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A common diabetes drug will be trialled as an anti-ageing elixir from next year

Research suggests it could help people live to 120.

FIONA MACDONALD
1 DEC 2015
 

We all want to live healthier for longer, but despite the increase in lifespans over the past century, at some point, age inevitably catches up with us and our cells begin to make mistakes, leading to a range of diseases such as cancer and dementia. But now researchers believe they might have found something that could slow down the ageing process entirely – a cheap diabetes drug that's already being taken by millions of people.

Known as metformin, the drug has been on the market for around 60 years. But the reason scientists are so interested in it now is that, over that time, researchers have observed that the drug appears to reduce the likelihood of age-related cancers. Studies have also shown that diabetics taking metformin live longer than people who don't have diabetes – despite the fact that the condition normally takes eight years off people's lives.

 

"People on metformin get 30 percent less cancers, almost every cancer except maybe prostate cancer. There are fewer studies, but there is a signal that metformin prevents cognitive decline," co-leader of the study Nir Barzilai, from the Albert Einstein College of Medicine, told Andrea Alfano from Tech Times. "Additionally, there is a study that suggests that people on metformin who, when they start taking metformin, are more obese and sicker than people without diabetes, they outlive people without diabetes." 

Based on these observations, the Food and Drug Administration (FDA) has now green-lit the drug to be trialled for its anti-ageing properties as early as next year. And if it ends up being approved, it'll be the first time that the FDA recognises ageing itself, rather than a specific disease, as a drug target.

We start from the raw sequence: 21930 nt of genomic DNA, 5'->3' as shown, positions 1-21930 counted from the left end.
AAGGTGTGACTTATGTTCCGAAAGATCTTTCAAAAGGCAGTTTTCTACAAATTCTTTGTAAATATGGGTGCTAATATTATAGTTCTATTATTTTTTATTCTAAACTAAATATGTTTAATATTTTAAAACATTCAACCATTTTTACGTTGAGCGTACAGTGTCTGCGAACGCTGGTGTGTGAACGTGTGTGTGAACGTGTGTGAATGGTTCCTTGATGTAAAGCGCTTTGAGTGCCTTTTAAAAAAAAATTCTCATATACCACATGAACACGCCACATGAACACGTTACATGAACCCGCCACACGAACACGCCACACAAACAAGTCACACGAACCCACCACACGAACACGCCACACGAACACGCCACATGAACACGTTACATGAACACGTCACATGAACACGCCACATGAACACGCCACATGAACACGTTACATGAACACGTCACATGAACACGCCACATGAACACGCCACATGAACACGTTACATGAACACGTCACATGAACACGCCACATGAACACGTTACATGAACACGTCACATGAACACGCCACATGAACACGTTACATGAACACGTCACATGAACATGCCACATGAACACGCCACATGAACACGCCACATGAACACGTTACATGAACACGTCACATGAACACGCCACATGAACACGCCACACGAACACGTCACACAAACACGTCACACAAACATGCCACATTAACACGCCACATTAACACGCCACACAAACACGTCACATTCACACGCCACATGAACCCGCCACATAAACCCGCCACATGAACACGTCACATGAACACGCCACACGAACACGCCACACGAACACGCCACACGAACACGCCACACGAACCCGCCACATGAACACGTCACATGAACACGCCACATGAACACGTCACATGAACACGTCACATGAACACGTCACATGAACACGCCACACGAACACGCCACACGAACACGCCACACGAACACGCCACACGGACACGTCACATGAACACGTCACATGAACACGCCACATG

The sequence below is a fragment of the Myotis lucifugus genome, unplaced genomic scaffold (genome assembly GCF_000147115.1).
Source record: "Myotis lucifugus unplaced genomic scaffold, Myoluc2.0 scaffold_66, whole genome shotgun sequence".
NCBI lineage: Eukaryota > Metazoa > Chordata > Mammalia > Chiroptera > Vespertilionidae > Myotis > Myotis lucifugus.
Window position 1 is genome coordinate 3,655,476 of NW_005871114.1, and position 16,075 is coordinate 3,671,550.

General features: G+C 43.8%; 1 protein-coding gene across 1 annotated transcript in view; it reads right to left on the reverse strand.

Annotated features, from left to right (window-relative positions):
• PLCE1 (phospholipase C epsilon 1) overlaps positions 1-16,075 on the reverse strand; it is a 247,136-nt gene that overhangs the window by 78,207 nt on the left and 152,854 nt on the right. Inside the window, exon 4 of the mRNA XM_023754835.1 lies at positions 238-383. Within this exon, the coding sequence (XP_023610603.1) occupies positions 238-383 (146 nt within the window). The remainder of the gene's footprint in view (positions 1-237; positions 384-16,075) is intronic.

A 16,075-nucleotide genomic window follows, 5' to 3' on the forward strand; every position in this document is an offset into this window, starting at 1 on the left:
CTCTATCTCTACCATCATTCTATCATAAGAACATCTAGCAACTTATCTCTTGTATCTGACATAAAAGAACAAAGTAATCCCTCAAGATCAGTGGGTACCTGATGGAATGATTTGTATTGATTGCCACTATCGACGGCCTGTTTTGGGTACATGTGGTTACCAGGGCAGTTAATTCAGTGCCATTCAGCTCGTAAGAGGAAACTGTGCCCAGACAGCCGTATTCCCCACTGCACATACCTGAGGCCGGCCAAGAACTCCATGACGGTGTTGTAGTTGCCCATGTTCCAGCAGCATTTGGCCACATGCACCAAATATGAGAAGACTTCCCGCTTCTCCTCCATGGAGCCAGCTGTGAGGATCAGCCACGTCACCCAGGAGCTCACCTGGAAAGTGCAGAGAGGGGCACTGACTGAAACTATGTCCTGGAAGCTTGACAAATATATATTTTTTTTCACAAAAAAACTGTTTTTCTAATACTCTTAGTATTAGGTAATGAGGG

Of course that's a big "if", and the results of the trial won't be out for years, so don't get too excited just yet. But evidence in animals suggests that they just might be onto something.

For example, after testing the drug in the roundworm C. elegans, researchers in Belgium found that the worms not only aged slower, but they stayed healthier for longer. 

And mice treated with the drug had their lifespan increased by almost 40 percent, with signs that they stayed more youthful for longer too. In humans, that would be equivalent to us living closer to 120 years old than 80. 

To be clear, the drug isn't intended to stave off death forever – it might simply put the brakes on the ageing process to keep people healthier for longer. It's thought to work by increasing the number of oxygen molecules released into a cell, although scientists aren't quite sure how that could be slowing down cellular ageing just yet. If the anti-ageing link holds up in this next trial, that'll be the next step.

The trial will be known as the Targeting Ageing with Metformin (TAME) study, and it'll involve giving either the drug or a placebo to around 3,000 elderly people who suffer from or have a high risk of developing conditions such as cancer, heart disease, and Alzheimer's.

Over the next six years, researchers will track how many patients go on to develop new age-related conditions and whether they took the drug or not. The team will also look into whether the drug appears to have impacted longevity at all.

Before you all go and stock up on Metformin, remember, we have a long wait in store for results, and there's every chance that the study will turn up no link between the drug and ageing in humans, or will produce inconclusive results.

But regardless of the outcome, this is a landmark trial for the FDA, and if things work out... well then it could be the beginning of the end for growing old before our time. Either way, we're pretty excited.

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